Ideally complaints should receive a definitive reply within four weeks. If this is not possible because for example, an investigation has not been fully completed, a progress report should be sent with an indication of when a full reply will be given.
Whether the complaint is justified or not, the reply to the complainant should describe the action taken to investigate the complaint, the conclusions from the investigation, and any action taken as a result of the complaint.
If the complainant feels that the problem has not been satisfactorily resolved at Stage One, they can request that the complaint is reviewed at Board level. At this stage, the complaint will be passed to the Chair.
The request for Board level review should be acknowledged within two weeks of receiving it. The acknowledgement should say who will deal with the case and when the complainant can expect a reply.
The Chair may investigate the facts of the case themselves or delegate a suitably senior person to do so. This may involve reviewing the paperwork of the case and speaking with the person who dealt with the complaint at Stage One.
If the complaint relates to a specific person, they should be informed and given a further opportunity to respond.
The person who dealt with the original complaint at Stage One should be kept informed of what is happening.
Ideally complainants should receive a definitive reply within four weeks. If this is not possible because for example, an investigation has not been fully completed, a progress report should be sent with an indication of when a full reply will be given.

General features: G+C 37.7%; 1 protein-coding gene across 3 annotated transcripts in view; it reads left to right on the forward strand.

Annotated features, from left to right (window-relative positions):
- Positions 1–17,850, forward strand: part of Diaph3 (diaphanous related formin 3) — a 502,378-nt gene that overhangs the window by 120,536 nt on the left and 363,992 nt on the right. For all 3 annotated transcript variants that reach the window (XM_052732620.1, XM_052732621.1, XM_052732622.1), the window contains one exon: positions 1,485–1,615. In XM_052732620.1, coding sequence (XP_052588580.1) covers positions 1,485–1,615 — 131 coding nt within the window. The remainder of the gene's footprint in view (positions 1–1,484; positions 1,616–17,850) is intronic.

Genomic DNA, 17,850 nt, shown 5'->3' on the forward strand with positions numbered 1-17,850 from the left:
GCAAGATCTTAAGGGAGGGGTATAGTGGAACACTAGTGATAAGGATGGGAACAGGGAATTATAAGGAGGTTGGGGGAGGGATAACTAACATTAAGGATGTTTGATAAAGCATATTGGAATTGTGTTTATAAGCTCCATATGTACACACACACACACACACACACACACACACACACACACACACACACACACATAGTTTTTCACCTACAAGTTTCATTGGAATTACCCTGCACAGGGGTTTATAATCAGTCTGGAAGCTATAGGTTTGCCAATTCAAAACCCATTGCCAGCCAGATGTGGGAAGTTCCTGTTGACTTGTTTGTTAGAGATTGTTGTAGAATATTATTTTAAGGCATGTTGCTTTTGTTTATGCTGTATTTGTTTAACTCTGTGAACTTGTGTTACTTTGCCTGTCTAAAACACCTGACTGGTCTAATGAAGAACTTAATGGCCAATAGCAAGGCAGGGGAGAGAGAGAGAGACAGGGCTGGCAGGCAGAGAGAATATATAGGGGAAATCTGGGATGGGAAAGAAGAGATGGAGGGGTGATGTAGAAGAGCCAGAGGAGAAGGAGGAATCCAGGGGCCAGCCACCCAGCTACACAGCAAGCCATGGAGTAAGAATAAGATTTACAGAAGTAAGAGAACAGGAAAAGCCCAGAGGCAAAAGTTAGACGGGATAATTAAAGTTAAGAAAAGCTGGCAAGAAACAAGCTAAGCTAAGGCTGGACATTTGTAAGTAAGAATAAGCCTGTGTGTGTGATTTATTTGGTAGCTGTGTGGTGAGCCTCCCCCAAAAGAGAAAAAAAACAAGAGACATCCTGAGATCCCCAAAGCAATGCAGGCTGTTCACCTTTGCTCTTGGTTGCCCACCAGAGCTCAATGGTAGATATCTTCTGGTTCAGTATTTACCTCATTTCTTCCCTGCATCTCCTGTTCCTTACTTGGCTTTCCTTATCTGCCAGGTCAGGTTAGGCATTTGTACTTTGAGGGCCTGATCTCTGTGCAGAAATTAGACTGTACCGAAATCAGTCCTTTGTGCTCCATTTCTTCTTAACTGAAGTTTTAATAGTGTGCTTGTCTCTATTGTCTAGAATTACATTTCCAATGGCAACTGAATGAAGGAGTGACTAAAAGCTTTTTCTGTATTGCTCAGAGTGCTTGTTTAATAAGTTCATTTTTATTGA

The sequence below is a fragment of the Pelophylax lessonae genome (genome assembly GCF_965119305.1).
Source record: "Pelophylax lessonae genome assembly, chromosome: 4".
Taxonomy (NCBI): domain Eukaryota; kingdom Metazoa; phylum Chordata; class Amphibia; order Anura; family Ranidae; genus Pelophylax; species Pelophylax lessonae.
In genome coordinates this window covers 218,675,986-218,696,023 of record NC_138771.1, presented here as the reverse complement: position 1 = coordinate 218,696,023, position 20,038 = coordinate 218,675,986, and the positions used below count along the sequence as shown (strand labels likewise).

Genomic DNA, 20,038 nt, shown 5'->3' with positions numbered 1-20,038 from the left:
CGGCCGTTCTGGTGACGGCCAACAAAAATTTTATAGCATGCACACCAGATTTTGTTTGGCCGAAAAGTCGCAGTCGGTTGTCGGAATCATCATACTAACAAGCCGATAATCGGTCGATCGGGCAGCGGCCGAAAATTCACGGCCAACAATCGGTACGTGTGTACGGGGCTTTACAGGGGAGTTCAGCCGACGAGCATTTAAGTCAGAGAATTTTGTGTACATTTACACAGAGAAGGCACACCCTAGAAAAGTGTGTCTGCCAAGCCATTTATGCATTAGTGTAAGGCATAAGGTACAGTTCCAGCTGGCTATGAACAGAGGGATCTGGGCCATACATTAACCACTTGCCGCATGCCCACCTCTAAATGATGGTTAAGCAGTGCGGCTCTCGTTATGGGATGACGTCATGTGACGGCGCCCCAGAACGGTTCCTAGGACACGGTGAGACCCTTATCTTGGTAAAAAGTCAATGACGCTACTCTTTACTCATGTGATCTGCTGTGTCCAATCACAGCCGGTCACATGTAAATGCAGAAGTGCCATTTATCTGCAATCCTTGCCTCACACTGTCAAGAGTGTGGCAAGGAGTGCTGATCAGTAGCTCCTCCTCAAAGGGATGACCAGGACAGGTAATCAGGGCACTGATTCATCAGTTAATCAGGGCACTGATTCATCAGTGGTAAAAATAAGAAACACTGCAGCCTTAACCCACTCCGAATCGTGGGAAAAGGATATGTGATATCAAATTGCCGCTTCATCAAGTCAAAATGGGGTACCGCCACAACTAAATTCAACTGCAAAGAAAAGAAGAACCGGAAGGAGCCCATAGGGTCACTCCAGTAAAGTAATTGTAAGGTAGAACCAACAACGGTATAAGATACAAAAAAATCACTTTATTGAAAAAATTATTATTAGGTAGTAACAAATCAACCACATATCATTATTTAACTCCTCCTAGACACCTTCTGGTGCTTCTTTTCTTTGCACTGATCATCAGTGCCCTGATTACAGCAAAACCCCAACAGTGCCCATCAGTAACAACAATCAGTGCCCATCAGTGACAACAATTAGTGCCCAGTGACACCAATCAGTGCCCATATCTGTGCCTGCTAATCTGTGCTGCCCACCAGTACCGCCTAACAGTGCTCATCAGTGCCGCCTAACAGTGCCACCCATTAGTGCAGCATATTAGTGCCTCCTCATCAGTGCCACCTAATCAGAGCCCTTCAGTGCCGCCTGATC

Whether the complaint is upheld or not, the reply to the complainant should describe the action taken to investigate the complaint, the conclusions from the investigation, and any action taken as a result of the complaint.
The decision taken at this stage is final, unless the Board decides it is appropriate to seek external assistance with resolution.
The complainant can complain to the Charity commission at any stage.
Information about the kind of complaints the Commission can involve itself in can be found on their website at: www.charitycommission.gov.uk
Variation of the Complaints Procedure
The Board may vary the procedure for good reason. This may be necessary to avoid a conflict of interest, for example, a complaint about the Chair should not also have the Chair as the person leading at Stage Two review.
Monitoring and Learning from Complaints
Complaints are reviewed annually to identify any trends which may indicate a need to take further action.
Appendix 1 – Practical Guidance for Handling Verbal Complaints Complaints Policy and Procedure of the Freeman Heart and Lung Transplant Association
- Remain calm and respectful throughout the conversation.
- Listen – allow the person to talk about the complaint in their own words.
Sometimes a person just wants to “let off Steam”.
- Don’t debate the facts in the first instance, especially if the person is angry.
- Show an interest in what is being said.
- Obtain details about the complaint before any personal details.
- Ask for clarification wherever necessary.
- Show that you have understood the complaint by reflecting back what you have noted down.
- Acknowledge the person’s feelings (even if you feel that they are being unreasonable) – you can do this without making a comment on the complaint itself or making any admission of fault on behalf of the organisation e.g. “I understand that this situation is frustrating for you”.
- If you feel that an apology is deserved for something that was the responsibility of your organisation, then apologise.
- Ask the person what they would like done to resolve the issue.
- Be clear about what you can do, how long it will take and what it will involve.
- Don’t promise things you can’t deliver.
- Give clear and valid reasons why requests cannot be met.
- Make sure that the person understands what they have been told.
- Wherever appropriate, inform the person about the available avenues of review or appeal.